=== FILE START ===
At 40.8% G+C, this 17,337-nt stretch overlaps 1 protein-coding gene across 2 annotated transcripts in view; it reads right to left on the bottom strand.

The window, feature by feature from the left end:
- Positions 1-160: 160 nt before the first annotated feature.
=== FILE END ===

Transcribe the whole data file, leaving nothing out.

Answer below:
At 40.8% G+C, this 17,337-nt stretch overlaps 1 protein-coding gene across 2 annotated transcripts in view; it reads right to left on the bottom strand.

The window, feature by feature from the left end:
- Positions 1-160: 160 nt before the first annotated feature.